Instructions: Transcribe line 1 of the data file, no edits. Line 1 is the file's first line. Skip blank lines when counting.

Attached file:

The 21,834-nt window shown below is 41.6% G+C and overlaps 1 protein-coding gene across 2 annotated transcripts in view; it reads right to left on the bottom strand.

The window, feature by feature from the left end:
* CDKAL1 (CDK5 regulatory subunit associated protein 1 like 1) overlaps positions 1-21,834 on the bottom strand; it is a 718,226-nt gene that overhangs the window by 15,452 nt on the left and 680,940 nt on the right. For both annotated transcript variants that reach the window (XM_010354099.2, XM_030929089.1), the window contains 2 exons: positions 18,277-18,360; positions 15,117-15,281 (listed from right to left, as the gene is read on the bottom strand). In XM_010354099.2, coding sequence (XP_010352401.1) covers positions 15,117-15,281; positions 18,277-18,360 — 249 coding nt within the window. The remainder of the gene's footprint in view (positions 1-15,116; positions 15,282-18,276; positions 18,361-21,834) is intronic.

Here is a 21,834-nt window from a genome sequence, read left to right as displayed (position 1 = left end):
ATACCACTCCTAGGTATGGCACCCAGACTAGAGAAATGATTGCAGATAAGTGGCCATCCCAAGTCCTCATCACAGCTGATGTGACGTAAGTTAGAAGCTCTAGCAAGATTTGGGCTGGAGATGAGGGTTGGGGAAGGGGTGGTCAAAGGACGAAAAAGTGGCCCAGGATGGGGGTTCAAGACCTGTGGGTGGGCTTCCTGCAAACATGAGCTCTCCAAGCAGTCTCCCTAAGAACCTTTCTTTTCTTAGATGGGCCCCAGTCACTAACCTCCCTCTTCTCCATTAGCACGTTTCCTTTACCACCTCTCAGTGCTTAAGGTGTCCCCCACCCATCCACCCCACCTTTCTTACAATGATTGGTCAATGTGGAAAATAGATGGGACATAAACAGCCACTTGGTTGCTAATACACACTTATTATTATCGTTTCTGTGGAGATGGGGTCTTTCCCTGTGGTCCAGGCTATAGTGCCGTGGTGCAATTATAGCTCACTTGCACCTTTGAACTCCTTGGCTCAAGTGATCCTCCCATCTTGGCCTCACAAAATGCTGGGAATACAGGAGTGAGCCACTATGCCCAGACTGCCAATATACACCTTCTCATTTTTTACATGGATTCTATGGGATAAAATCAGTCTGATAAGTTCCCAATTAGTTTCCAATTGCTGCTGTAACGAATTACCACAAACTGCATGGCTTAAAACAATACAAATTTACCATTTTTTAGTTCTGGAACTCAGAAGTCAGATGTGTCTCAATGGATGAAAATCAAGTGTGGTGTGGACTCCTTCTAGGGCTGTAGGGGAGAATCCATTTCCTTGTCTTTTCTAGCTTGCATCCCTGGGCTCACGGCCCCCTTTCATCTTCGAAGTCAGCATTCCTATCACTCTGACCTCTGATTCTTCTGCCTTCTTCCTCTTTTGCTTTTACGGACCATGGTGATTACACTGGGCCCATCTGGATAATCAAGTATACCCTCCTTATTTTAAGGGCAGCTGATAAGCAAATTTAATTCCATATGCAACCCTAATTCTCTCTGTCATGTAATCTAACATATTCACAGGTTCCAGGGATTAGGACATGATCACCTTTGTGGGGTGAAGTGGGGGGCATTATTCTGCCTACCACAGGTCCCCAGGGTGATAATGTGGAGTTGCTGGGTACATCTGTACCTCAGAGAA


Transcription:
The 21,834-nt window shown below is 41.6% G+C and overlaps 1 protein-coding gene across 2 annotated transcripts in view; it reads right to left on the bottom strand.